As to the instruments in the OT, these are seen as either an accommodation on God’s part to the dullness of the Jews, a lesser evil to draw them away from the greater evil of idolatry (Chrysostom; Theodoret) or else they explained them away by allegorically interpreting the “instruments” as representing the human voice (Clement of Alexandria).

    Calvin similarly viewed the use of musical instruments in the temple as an accommodation on God’s part to the immaturity of his Old Testament people: “I have no doubt that playing upon cymbals, touching the harp and the viol, and all that kind of music, which is so frequently mentioned in the Psalms, was a part of the education; that is to say, the puerile instruction of the law: I speak of the stated service of the temple. For even now, if believers choose to cheer themselves with musical instruments, they should, I think, make it their object not to dissever their cheerfulness from the praises of God. But when they frequent their sacred assemblies, musical instruments in celebrating the praises of God would be no more suitable than the burning of incense, the lighting up of lamps, and the restoration of the other shadows of the law. The Papists, therefore, have foolishly borrowed this, as well as many other things, from the Jews. Men who are fond of outward pomp may delight in that noise; but the simplicity which God recommends to us by the apostle is far more pleasing to him.”

    The argument that musical instruments in worship are an accommodation to Israel’s childish condition in the Old Testament seems problematic, however, because they are strikingly absent from the most “childish” period of Israel – the time of the patriarchs and the pre-monarchic state. If they are intended to help immature Israel to worship the Lord, why only institute them almost five hundred years after Israel came out of Egypt. Or to put it the other way round, if the ideal state of worship is without instruments, and Israel worshipped in that ideal condition for five hundred years why spoil a good thing by introducing them as a required part of temple worship in the time of David?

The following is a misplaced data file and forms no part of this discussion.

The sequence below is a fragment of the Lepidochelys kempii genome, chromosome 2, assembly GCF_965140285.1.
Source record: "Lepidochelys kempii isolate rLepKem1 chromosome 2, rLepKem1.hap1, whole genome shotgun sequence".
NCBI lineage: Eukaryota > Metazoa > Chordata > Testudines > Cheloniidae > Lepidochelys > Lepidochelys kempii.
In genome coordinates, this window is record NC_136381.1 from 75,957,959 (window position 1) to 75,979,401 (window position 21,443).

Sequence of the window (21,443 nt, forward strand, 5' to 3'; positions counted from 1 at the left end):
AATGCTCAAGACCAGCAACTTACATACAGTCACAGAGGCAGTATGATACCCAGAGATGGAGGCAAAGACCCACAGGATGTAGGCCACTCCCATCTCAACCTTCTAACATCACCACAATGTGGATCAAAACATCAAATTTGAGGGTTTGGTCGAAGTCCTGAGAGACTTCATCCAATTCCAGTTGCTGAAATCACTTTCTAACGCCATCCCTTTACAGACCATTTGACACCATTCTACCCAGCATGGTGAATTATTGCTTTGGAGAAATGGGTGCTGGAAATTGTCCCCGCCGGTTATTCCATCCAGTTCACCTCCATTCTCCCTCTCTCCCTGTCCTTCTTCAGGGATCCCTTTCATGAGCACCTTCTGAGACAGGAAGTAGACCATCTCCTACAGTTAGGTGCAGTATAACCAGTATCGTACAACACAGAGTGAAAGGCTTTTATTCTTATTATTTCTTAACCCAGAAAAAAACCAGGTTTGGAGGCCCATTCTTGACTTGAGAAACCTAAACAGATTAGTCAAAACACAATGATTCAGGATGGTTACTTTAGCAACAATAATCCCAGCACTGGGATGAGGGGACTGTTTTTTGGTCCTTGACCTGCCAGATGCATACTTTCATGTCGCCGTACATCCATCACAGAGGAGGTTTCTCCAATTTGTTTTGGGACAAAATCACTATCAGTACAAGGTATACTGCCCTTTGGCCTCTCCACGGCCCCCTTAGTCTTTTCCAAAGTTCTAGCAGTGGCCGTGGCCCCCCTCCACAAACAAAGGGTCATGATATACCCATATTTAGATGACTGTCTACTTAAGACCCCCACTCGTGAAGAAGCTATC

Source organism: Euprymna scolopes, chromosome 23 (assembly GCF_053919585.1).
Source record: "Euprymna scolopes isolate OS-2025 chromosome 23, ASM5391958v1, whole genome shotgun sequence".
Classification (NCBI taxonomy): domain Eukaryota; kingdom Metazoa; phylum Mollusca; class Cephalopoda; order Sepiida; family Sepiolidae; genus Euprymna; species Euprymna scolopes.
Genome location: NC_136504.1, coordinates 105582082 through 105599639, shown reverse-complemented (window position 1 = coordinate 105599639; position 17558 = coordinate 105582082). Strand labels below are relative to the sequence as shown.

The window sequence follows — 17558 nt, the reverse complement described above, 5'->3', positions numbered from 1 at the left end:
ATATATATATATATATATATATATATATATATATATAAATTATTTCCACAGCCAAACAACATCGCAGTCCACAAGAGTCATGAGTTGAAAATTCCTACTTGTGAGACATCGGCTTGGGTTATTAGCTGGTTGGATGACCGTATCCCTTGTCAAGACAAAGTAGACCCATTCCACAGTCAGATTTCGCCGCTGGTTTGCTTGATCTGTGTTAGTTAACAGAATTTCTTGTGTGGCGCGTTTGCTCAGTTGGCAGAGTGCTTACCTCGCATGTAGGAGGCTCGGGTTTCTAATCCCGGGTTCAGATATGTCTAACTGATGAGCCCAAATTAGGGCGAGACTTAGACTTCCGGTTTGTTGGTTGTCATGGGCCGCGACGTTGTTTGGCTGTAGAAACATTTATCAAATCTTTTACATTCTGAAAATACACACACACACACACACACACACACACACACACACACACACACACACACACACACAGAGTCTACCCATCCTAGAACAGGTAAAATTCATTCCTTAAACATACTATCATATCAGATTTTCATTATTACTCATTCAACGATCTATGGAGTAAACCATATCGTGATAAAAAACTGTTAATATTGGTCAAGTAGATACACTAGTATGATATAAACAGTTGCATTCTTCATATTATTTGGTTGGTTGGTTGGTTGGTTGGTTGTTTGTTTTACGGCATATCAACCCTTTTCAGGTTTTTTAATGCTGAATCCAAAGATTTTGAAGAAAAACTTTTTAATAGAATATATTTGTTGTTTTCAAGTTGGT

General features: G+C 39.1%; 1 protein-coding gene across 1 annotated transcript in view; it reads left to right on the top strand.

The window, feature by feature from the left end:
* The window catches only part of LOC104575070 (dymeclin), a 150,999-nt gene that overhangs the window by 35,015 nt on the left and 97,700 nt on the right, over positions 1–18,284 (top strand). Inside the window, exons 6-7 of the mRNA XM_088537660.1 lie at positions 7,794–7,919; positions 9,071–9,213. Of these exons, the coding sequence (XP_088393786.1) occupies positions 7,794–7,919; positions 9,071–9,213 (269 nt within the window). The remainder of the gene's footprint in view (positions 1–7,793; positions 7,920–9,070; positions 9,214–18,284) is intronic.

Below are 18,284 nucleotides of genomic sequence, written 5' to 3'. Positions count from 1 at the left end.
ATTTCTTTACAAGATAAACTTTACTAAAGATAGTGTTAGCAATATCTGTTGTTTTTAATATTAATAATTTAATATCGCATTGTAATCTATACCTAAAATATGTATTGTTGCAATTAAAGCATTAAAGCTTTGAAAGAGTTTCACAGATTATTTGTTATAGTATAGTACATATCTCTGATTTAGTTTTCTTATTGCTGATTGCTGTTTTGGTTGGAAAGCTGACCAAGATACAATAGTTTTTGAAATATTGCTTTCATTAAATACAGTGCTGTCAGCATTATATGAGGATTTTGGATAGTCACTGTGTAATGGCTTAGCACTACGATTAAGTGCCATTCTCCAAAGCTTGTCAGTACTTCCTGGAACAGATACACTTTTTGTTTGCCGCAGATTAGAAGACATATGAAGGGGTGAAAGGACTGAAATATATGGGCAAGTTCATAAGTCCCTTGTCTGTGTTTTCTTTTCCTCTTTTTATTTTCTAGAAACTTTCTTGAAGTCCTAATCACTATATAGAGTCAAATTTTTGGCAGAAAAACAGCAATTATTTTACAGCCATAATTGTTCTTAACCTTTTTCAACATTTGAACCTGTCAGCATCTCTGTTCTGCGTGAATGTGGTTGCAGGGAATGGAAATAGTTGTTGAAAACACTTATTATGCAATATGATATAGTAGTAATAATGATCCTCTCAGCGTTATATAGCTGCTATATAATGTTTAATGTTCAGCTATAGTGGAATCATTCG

Girardeau seeks to demonstrate that a) musical instruments in the temple were specifically associated with sacrifice, and therefore are part of a complex of events which are typical of Christ; b) he suggests, following earlier scholars, what instrumental music is typical of: namely, spiritual joy.

    Were the musical instruments specifically associated with sacrifice, however? Doubtless, they were played as part of the sacrificial ritual (as in 2 Chron. 29:25-26), but they also served a more general function within temple worship. The Talmudic description of the temple worship at the Feast of Tabernacles is particularly striking: pious men danced with torches in their hand all night, singing songs and hymns, while the Levites, arranged upon the fifteen steps (corresponding to the fifteen songs of degrees; Ps. 120-134), accompanied them on harps, ciathras and numerous other instruments. The probable antiquity of this statement is reinforced by the similarity it bears to the description of Hezekiah’s passover in 2 Chronicles 30:21:

    The Israelites who were present in Jerusalem celebrated the Feast of Unleavened Bread for seven days with great rejoicing, while the Levites and priests sang to the LORD every day, accompanied by the Lord’s instruments of praise.

    Similarly, at the dedication of the wall in Nehemiah’s time, the choirs and Levitical accompaniment circled the walls in sacred procession, singing all the way (Neh. 12:35-36). Sacrifices were also offered that day, but since they must have been offered in the temple, there is no direct connection between the Levitical praise here and the sacrifices. So while the sacrifices in the temple were made to the accompaniment of Levitical vocal and instrumental praise, these are not inseparable events. There were sacrifices before and apart from instrumental music, and instrumental music in public worship apart from sacrifice.
    Nor is it clear how precisely the instrumental music is typical of “spiritual joy”. Instrumental music in the Bible can reflect both joyful and sad emotions: it accompanies the wedding party and the funeral procession (cf. Matt. 9:23). Normally a key element of typology is that there is a clear line of connection from the type to the antitype. Thus, the sacrifices of the Old Testament point forward typically to Christ. That they are ceremonial law is not difficult to demonstrate; likewise, the tabernacle points forward typically to Christ as the One in whom the glory of God “tabernacles” in our midst. Exegesis in which there is no such inner connection between the things linked is not typological but allegorical. Thus Girardeau’s exegesis must be judged to stand in the line of allegorizing of musical instruments which goes back to Clement of Alexandria, a long but not particularly distinguished history.